- Russia and China

Russia's Representative Dmitriy Polyansky stated that his country is working with China and the UAE to achieve an "immediate" ceasefire in Gaza, adding that the humanitarian truce was "insufficient."

Polyansky strongly criticized Israel and the US support, warning of "a new catastrophe," adding that Russia is ready to redouble its efforts to achieve a two-state solution following international resolutions and the 2002 Arab initiative.

Representative of China Zhang Jun paid tribute to the Secretary-General for his statement on the seriousness of the situation in Gaza.

He said China supports and co-sponsors the draft resolution submitted by the UAE because only an immediate ceasefire will save lives and pave the way for the two-state solution.

"A larger crisis is imminent," and regional peace and security are "on the precipice," said the Chinese diplomat, adding that the world is watching.

- The US position

US Deputy Permanent Representative Robert Wood said Washington still could not understand why the resolution's authors declined to include language condemning Hamas's attack on Israel.

He reiterated that the US does not support calls for an immediate ceasefire.

"There must be no enduring displacement or reduction in Gaza's territory. Under no circumstances would the US support forced relocation of Palestinians from Gaza or the West Bank," he said.

Wood expressed concern about renewed acts of violence along the Blue Line on the Lebanese-Israeli border, adding that restoring stability is extremely important.

He condemned the Houthi attacks against commercial ships in international waters south of the Red Sea, saying Iran was involved in planning the operations.

He stressed that US officials extensively consulted with partners and allies to determine the appropriate next steps.

- France and Britain

France's Permanent Representative Nicolas de Riviere stressed that the Council must act in the face of this acute crisis, reiterating his country's demand for "a new, immediate and permanent humanitarian truce that leads to a permanent ceasefire."

He said that Paris is mobilizing its efforts to avoid the outbreak of a regional conflict, calling on all parties to exercise restraint.

UK's Ambassador Barbara Woodward said Hamas was responsible for the current situation, reiterating Israel's right to self-defense.

"Civilians must be protected," she underscored.

- Draft resolution

The UAE responded to Guterres' request to prepare a draft resolution that demands an immediate humanitarian ceasefire in the war between Israel and Hamas in the Gaza Strip.

The Sec-Gen noted that international humanitarian law cannot be applied selectively.

It is binding on all parties equally at all times, and the obligation to observe it does not depend on reciprocity.

He called for the "immediate and unconditional release, as well as their humane treatment and visits from the International Committee of the Red Cross until they are freed."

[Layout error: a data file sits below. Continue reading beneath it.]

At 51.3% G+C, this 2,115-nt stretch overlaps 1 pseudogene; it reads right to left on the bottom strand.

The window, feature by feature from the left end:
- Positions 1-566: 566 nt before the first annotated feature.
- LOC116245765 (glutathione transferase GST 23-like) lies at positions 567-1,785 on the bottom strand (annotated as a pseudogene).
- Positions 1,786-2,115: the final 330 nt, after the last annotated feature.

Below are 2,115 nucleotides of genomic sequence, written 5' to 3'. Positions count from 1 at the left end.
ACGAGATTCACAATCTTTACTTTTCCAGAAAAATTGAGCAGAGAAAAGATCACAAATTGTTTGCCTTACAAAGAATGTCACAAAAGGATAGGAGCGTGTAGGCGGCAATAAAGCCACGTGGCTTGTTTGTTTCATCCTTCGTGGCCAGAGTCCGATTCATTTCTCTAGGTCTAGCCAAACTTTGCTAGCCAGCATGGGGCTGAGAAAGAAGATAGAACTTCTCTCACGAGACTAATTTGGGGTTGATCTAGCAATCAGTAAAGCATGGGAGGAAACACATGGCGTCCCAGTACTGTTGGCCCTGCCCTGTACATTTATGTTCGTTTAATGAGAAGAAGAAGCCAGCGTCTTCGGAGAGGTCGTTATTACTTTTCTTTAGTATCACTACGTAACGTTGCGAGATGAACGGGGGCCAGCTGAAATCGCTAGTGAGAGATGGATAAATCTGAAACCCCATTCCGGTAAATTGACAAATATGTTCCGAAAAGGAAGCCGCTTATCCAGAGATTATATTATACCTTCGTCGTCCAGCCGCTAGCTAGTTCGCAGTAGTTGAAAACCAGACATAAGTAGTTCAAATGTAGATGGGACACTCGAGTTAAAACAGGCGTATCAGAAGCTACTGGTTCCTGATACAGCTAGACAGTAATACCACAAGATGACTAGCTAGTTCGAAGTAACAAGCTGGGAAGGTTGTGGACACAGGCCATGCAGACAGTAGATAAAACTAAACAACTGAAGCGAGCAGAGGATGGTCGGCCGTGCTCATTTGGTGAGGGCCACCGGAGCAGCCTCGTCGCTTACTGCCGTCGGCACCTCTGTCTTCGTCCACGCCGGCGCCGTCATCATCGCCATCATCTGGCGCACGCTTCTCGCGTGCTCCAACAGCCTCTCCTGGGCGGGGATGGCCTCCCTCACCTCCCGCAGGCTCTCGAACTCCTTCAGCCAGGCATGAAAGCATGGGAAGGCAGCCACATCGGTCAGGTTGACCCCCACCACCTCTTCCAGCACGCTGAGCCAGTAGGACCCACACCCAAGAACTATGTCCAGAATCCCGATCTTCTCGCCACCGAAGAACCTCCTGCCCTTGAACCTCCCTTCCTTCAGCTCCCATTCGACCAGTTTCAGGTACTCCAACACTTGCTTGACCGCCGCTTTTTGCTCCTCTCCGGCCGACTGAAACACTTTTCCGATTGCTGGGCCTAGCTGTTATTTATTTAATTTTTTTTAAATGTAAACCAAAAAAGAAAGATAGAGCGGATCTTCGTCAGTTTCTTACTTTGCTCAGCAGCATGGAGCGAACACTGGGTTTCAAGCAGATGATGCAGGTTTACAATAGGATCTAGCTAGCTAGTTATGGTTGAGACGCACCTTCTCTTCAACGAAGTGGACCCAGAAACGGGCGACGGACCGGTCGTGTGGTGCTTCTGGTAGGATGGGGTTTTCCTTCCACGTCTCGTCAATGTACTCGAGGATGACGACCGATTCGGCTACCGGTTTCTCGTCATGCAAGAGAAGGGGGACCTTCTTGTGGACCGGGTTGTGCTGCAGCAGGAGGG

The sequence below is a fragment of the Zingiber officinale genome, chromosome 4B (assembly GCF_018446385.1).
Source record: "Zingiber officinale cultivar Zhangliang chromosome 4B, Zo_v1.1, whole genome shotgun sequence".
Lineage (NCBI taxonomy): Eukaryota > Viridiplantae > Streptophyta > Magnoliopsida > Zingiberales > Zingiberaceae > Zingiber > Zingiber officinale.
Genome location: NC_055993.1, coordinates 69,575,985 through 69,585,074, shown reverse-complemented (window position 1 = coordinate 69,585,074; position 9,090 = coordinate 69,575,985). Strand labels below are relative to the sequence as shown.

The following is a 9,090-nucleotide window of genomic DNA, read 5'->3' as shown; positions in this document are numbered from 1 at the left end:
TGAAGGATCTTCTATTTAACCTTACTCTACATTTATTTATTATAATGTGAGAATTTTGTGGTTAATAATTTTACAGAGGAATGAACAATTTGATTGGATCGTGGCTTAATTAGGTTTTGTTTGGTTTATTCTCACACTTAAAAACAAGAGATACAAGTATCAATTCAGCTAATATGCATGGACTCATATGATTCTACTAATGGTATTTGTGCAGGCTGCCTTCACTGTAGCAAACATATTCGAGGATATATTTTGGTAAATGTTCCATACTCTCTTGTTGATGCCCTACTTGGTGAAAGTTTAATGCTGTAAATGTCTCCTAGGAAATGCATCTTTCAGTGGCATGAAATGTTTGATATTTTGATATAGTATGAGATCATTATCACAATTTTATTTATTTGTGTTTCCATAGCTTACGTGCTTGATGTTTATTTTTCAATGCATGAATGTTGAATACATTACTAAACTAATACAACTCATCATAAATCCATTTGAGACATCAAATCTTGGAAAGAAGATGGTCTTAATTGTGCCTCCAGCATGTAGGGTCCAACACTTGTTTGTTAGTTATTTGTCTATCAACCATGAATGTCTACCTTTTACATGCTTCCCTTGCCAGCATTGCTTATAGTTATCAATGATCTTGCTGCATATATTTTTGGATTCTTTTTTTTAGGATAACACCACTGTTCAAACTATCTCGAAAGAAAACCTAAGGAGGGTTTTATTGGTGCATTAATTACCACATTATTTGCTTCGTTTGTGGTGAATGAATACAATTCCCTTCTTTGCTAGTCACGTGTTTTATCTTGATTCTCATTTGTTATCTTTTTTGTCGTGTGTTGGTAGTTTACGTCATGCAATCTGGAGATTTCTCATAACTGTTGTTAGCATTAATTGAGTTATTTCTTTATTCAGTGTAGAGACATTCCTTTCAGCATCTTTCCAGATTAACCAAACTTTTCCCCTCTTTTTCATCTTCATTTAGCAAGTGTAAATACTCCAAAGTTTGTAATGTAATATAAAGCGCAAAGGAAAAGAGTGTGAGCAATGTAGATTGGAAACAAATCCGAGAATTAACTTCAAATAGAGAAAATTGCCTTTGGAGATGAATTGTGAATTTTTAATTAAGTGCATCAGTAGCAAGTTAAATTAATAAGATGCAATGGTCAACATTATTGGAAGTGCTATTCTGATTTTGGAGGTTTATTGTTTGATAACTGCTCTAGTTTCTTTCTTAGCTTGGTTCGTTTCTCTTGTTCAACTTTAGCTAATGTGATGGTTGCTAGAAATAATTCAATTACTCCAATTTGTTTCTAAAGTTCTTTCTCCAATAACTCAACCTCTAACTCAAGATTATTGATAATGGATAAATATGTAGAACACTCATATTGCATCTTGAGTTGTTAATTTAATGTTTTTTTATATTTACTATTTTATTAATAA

France Freezes Aid to Lebanon, Pressuring Resolution for Army’s 'Vacuum Crisis’

Lebanese Caretaker Prime Minister Najib Mikati holding meeting with the French delegation (Dalati and Nohra)
Lebanese Caretaker Prime Minister Najib Mikati holding meeting with the French delegation (Dalati and Nohra)
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France Freezes Aid to Lebanon, Pressuring Resolution for Army’s 'Vacuum Crisis’

Lebanese Caretaker Prime Minister Najib Mikati holding meeting with the French delegation (Dalati and Nohra)
Lebanese Caretaker Prime Minister Najib Mikati holding meeting with the French delegation (Dalati and Nohra)

While France may acknowledge the growing challenge in foreseeing the election of a president in Lebanon, it has not yielded in its efforts to avert a leadership void in the country's paramount Maronite institution, the Lebanese army.

This comes after a year-long vacuum in the presidency and another void in the governance of the Central Bank of Lebanon.

The recent visit of the French presidential envoy, Jean-Yves Le Drian, to Lebanon focused on this issue.

France’s strategy pivots towards the notion of “overcoming grievances.”

It implores the Lebanese to fulfill their “duty” by electing a president, aiming to reinstate constitutional order in a nation suffering from a profound economic and financial crisis.

Moreover, Lebanon confronts the mounting likelihood and considerable peril of being entangled in the persisting conflict in Gaza—a scenario separate from the minor attrition war orchestrated by Hezbollah along the southern borders, ostensibly in the name of “supporting the Palestinians.”

France senses a significant danger looming over Lebanon, with confrontations occurring at its southern borders and the threat of military and security vacuum haunting the country.

All these factors put its diplomacy on high alert.

This might explain the successive visits, both announced and undisclosed, by French officials to Lebanon in recent days, including a joint delegation from the defense and foreign ministries.

The deployment of 700 French soldiers in the UN Interim Force in Lebanon (UNIFIL) makes their readiness even more pronounced.

According to French diplomatic sources, the vacuum in the army’s leadership is “a security threat to France at the same level as the threat to Lebanon's security.”

Moreover, there is an Israeli threat hovering over Lebanon, and while the issue of the presidential election may wait for some time despite its importance, the vacuum in the leadership of the Lebanese army poses an immediate and unavoidable security nightmare.

France, as per a source who requested anonymity, will not intervene in “how to prevent the vacuum.”

Preventing a power vacuum may be achieved by either extending the term of Army Commander General Joseph Aoun or by filling the gap in the General Staff that could replace the army commander when his term ends in January.

“France does not insist on extending the army commander’s term,” the source told Asharq Al-Awsat, explaining that French officials have informed their Lebanese counterparts to do “what they deem appropriate to prevent the vacuum at the top of the military institution.”

The source also notes that Le Drian received assurances from Lebanese officials that the matter is being addressed.

France has taken steps to pressure Lebanese officials in this regard, and a decision has been made to link aid allocated to the army and cooperation projects with resolving this issue.